June Peace Love Art Activism

Nuclear/Chemical News

Reflex Alert

June 1952:  the Strategic Air Command began Reflex Alert deployments of long-range nuclear bombers to overseas bases like Nouasseur Air Base in French Morocco, placing them within unrefueled striking range of Moscow. (see July 5)

June Peace Love Art Activism

see June Music et al for more

Ornette Coleman

June, 1960: Ornette Coleman released “Change of the Century” album.

Ken Kesey

June Peace Love Art Activism

June 1961: Ken Kesey finished writing One Flew Over the Coocoo’s Nest and moved from California to his home in Oregon.

Kesey, at the instigation of Perry Lane neighbor and Stanford psychology graduate student, Vik Lovell (heretofore acquainted with Richard Alpert and Allen Ginsberg) had previously volunteered to take part in a CIA-financed study under the aegis of Project MKULTRA at the Menlo Park Veterans Hospital, where he worked as a night aide. The project had studied the effects of psychoactive drugs, particularly LSD, psilocybin, mescaline, cocaine, AMT, and DMT on people]

Kesey wrote many detailed accounts of his experiences with these drugs, both during the study and in the years of private experimentation that followed. Kesey’s role as a medical guinea pig, as well as his stint working at the state veterans’ hospital (where he had access to the cabinet where they kept LSD), inspired him to write One Flew Over the Cuckoo’s Nest. In 1962  Congress passed new drug safety regulations and the FDA designated LSD an experimental drug and restricted research.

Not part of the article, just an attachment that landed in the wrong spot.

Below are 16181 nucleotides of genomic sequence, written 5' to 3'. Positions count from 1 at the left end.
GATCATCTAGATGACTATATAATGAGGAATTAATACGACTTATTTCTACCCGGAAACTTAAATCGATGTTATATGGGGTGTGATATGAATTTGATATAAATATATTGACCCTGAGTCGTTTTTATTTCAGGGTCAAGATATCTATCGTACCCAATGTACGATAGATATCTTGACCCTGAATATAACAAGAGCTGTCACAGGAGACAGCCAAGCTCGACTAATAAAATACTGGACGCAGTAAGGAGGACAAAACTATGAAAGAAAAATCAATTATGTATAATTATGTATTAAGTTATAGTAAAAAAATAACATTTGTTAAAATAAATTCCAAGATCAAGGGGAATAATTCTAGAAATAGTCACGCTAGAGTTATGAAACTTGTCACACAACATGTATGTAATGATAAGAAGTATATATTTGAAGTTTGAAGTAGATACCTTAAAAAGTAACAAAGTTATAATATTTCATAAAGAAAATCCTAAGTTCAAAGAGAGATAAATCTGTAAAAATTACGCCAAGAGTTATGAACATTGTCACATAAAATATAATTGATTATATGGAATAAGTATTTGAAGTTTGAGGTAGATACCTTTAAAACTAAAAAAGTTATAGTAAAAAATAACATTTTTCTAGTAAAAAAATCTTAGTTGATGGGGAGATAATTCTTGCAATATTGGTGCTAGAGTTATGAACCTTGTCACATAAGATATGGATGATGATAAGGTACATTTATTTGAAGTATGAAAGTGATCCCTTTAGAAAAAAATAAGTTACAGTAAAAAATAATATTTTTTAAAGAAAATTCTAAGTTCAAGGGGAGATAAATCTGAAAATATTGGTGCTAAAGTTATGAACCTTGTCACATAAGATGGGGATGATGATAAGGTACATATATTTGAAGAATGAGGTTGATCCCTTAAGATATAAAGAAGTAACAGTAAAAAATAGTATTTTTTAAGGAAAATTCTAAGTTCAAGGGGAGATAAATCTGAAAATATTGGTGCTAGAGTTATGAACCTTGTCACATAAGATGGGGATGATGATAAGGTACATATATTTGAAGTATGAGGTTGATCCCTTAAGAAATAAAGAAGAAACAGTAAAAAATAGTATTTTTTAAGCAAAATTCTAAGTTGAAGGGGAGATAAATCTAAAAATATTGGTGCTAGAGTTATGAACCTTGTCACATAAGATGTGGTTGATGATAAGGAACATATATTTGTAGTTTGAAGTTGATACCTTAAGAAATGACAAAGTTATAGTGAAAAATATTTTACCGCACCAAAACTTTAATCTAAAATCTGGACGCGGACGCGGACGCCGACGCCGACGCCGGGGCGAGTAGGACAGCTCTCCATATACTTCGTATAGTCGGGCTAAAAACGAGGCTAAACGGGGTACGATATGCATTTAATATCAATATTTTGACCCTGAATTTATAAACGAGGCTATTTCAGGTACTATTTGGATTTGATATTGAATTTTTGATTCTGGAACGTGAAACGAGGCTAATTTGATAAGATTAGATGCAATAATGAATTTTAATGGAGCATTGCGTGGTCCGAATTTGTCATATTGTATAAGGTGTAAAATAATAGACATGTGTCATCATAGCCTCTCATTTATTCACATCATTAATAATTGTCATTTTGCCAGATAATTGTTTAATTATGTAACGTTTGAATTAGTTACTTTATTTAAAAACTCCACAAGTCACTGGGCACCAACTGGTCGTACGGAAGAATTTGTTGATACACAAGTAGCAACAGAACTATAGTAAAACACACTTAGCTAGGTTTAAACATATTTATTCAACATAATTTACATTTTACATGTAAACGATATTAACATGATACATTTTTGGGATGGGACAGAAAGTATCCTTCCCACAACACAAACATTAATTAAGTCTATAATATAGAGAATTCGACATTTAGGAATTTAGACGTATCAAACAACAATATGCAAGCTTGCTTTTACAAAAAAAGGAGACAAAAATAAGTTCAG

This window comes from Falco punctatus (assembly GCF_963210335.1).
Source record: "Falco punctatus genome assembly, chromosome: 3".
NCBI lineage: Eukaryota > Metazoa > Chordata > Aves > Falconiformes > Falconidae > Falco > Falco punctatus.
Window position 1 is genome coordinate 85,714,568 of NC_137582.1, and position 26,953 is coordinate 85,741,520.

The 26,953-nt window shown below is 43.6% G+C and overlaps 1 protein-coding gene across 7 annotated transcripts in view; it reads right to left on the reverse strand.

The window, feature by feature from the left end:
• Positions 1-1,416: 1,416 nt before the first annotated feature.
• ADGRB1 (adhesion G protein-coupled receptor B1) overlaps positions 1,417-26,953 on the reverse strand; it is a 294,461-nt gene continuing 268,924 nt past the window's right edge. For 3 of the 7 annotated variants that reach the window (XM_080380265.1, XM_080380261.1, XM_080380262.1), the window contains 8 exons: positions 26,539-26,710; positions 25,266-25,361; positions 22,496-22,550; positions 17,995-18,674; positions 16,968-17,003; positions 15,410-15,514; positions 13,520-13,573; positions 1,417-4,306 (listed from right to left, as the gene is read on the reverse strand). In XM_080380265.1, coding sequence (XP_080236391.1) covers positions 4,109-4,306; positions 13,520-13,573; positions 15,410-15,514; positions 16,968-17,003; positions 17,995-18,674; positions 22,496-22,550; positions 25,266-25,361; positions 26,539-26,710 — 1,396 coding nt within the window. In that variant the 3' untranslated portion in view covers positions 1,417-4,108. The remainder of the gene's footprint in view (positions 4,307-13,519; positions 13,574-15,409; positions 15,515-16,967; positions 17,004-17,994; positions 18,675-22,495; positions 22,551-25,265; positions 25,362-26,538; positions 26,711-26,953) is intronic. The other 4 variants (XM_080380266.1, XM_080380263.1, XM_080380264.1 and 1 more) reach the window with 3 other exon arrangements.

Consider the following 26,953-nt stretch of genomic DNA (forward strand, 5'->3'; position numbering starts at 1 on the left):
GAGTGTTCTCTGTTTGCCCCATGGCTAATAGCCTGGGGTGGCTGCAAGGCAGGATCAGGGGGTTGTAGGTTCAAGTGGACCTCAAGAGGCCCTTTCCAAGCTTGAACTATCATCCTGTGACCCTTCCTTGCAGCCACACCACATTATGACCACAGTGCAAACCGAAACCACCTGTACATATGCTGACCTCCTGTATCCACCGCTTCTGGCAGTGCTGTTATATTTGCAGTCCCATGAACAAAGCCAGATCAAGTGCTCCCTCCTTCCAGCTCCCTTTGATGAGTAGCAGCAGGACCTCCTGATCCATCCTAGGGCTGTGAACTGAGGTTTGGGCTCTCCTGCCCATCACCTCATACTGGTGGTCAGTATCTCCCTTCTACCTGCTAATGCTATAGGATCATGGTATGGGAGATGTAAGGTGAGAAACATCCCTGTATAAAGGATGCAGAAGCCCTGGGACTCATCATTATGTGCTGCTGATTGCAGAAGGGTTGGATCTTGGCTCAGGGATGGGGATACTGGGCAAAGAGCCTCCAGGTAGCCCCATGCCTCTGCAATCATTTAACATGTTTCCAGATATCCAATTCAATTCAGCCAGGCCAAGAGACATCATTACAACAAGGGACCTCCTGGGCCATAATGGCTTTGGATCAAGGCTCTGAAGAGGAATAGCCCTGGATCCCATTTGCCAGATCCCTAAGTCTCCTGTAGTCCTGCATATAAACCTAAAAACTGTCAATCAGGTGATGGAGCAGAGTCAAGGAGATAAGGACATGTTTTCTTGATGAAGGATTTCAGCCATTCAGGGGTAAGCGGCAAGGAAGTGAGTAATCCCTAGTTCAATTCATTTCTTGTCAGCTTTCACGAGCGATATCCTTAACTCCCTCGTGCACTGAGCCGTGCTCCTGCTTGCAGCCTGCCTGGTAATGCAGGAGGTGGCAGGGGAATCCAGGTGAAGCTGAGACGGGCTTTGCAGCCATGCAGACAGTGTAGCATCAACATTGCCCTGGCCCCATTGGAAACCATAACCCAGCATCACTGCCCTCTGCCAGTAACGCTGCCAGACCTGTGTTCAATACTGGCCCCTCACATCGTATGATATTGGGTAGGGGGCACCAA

In 1962: Congress will passed new drug safety regulations and the FDA designated LSD an experimental drug and restricted research. (see Feb 1)

Del Shannon

June, 1963: Del Shannon released his cover of “From Me to You.” Shannon’s version entered the Billboard Hot 100 on June 29 becoming the first Lennon–McCartney composition to make the American charts. It spent four weeks on the chart and peaked at number 77. It was even more successful in Chicago where it reached 15 on the WLS “Silver Dollar Survey” (see August 3, 1963)

Future Woodstock Performers

June 1966: Incredible String Band (Robin Williamson, age 22 , and Mike Heron, age 22 ) released first album, The Incredible String Band. (see In July)

News Music/Pete Seeger

June 1966:  released Bring ‘em Home. (Vietnam, see June 4; NM, see June 27)

Ken Kesey jailed

June 1967: Ken Kesey began serving 6 months on work farm for marijuana conviction. (see July 17)

The Association

June 1967: The Association released their third album, Insight Out which contained the anti-war song,” Requiem for the Masses.” (see June 20)

Crosby, Stills, Nash, and Young

June 1970: Crosby, Stills, Nash, and Young released Young’s song, “Ohio” Later, Young wrote: “It’s still hard to believe I had to write this song. It’s ironic that I capitalized on the death of these American students. Probably the most important lesson ever learned at an American place of learning.” (see June 9)

June Peace Love Art Activism

Sexual Abuse of Children

Early indication of Church and sexual abuse

In June 1985 journalist Jason Berry wrote a nationwide survey regarding the Catholic Church and sexual abuse for the National Catholic Reporter, drawing the secular media’s attention to it. (see June 17)

Sacramento Diocese settles

June 2005: The Roman Catholic Diocese of Sacramento, California, agrees to pay $35m to 33 victims. (see in August)

June Peace Love Art Activism


June 1995: Monica Lewinsky, 21, came to the White House as an unpaid intern in the office of Chief of Staff Leon Panetta. (see CI for expanded story)

June Peace Love Art Activism

Affordable Care Act